A visitor to Longboat Key, near Sarasota, Florida, was recently bitten by a raccoon twice on the leg while showering beach sand off herself and her infant. The Ohio woman kicked the raccoon away, but it came back and bit her a second time before running into the surrounding sea grapes. A trip to the Sarasota emergency room revealed two puncture wounds to her right leg.
You are probably already aware that your U.S.-based health insurance coverage will not likely cover you outside the U.S., but out-of-network medical care is also a problem for travelers who find themselves with a medical emergency.
Every year vacationers find themselves in an emergency medical facility each year for dog bites, stingray stings, and more. The odds that you will visit an emergency room on your trip go up if you are also an adventure traveler. Many travelers have good health insurance coverage back home, but when traveling outside their health coverage network, the medical bill can be higher than they expect.
Itâ€™s for this reason that we recommend travelers – even those staying within their home country – get at least $10,000 in medical coverage with emergency medical evacuation benefits that can help you get you back inside your health insurance network for continued treatment. For a relatively minor incident that can be easily treated with an emergency room visit, youâ€™ll have the secondary travel medical coverage you need to cover your out-of-pocket expenses after your primary health insurance covers their out-of-network portion.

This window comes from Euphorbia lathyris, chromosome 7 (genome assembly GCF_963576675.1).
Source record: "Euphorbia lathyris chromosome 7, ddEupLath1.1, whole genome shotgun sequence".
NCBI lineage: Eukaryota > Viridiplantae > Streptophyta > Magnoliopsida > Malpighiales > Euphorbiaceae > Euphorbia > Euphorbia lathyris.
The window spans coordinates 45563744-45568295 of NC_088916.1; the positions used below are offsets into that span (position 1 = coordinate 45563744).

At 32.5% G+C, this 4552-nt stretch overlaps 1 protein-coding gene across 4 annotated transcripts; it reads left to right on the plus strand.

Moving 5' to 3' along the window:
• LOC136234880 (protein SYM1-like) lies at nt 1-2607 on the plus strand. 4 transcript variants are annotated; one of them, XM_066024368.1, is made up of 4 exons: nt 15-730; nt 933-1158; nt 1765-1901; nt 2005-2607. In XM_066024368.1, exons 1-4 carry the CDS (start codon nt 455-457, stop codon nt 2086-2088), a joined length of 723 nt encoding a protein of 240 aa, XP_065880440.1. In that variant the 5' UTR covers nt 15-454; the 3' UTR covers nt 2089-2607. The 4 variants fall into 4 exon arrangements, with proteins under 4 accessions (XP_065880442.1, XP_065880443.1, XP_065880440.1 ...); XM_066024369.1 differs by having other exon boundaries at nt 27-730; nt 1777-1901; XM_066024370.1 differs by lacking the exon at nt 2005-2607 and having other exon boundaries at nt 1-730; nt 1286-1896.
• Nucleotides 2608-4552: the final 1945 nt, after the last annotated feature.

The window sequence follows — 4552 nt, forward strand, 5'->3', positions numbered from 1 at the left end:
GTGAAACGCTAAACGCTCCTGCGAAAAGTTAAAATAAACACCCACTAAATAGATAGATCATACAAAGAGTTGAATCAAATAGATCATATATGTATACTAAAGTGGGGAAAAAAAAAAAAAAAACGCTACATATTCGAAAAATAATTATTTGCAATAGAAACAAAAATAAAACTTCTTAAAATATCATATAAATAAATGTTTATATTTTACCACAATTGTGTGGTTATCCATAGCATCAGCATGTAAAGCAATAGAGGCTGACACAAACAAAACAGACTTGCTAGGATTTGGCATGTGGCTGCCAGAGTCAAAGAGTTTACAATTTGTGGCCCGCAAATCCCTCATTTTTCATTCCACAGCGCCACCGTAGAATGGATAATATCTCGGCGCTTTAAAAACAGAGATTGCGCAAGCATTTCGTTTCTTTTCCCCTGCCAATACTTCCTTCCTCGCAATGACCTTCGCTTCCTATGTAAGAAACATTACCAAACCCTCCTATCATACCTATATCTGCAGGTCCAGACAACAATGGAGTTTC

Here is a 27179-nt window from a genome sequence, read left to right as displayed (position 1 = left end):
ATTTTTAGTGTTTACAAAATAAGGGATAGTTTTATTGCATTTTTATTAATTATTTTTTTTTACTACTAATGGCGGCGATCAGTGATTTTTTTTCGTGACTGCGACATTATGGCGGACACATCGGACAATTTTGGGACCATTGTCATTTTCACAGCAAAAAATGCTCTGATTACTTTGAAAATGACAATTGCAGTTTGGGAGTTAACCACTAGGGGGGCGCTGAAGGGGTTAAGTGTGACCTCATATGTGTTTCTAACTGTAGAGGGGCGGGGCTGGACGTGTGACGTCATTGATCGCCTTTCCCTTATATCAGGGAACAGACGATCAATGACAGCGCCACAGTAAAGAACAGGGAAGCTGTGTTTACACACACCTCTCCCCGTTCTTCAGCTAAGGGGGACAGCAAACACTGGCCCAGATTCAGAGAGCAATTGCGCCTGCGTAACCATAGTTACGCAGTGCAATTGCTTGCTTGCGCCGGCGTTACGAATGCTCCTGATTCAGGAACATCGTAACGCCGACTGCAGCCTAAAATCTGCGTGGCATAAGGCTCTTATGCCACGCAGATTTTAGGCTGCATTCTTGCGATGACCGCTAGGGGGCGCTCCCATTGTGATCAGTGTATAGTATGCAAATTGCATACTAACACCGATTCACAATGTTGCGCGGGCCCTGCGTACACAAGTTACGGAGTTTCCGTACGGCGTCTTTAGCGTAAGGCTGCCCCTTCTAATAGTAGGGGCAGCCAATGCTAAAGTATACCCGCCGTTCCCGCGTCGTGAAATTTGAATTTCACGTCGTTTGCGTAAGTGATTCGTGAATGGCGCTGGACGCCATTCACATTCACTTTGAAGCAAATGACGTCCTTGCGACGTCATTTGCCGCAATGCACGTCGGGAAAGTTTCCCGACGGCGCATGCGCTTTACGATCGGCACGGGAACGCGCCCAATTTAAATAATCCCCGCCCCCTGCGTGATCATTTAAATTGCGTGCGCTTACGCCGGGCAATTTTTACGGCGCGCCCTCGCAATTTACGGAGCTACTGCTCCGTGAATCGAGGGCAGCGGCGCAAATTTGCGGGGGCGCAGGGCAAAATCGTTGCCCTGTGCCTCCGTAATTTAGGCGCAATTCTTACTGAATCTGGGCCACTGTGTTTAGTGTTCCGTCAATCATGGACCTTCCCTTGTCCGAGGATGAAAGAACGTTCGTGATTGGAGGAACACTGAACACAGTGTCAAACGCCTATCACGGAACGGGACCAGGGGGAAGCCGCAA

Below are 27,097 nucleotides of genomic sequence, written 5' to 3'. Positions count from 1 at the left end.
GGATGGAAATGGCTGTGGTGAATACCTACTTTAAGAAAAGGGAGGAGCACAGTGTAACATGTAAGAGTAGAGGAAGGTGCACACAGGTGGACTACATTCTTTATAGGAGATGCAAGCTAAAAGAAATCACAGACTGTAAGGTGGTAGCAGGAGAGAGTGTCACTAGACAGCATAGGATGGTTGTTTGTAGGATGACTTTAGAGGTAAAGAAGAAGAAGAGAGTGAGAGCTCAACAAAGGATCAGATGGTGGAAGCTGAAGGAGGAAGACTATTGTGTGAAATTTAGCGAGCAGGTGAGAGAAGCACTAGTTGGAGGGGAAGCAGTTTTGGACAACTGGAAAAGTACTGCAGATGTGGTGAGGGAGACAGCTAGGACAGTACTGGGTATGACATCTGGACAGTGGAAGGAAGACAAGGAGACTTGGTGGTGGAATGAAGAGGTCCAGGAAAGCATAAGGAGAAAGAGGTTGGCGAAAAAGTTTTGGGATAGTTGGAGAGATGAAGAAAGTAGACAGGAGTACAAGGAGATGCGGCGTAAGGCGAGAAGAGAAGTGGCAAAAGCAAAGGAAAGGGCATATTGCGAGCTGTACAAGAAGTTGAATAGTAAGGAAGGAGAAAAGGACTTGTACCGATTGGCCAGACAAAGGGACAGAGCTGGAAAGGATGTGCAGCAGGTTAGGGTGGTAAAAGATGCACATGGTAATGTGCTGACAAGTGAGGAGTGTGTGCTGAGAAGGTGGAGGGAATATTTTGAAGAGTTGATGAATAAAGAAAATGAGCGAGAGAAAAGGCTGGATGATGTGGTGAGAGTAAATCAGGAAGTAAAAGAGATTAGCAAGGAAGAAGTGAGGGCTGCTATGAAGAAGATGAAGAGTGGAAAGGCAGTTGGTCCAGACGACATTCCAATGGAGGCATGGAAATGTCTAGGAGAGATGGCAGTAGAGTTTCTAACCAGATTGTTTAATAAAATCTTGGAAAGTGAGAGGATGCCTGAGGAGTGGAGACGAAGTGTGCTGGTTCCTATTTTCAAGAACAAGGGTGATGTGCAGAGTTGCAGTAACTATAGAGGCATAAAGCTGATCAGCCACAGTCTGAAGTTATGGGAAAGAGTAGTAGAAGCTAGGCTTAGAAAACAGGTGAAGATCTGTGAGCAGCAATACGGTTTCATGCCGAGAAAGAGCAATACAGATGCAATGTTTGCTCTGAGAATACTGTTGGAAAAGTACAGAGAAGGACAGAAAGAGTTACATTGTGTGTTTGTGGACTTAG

Hint: If you need help understanding primary versus secondary medical insurance, please see this page.
As a quick comparison, we ran a travel insurance quote comparison for two travelers ages 38 and 42 traveling in the U.S. and we quickly selected two plans:
* Please note, we did not included trip cancellation in our plan selection.
As you can see, for just a little extra, you can have the secondary coverage you may need even if you already have health insurance. Adventure travelers enjoying activities such as whitewater rafting, or downhill skiing, or rock climbing can usually upgrade their coverage to include those activities. Either way, youâ€™ll avoid a huge medical bill on your vacation.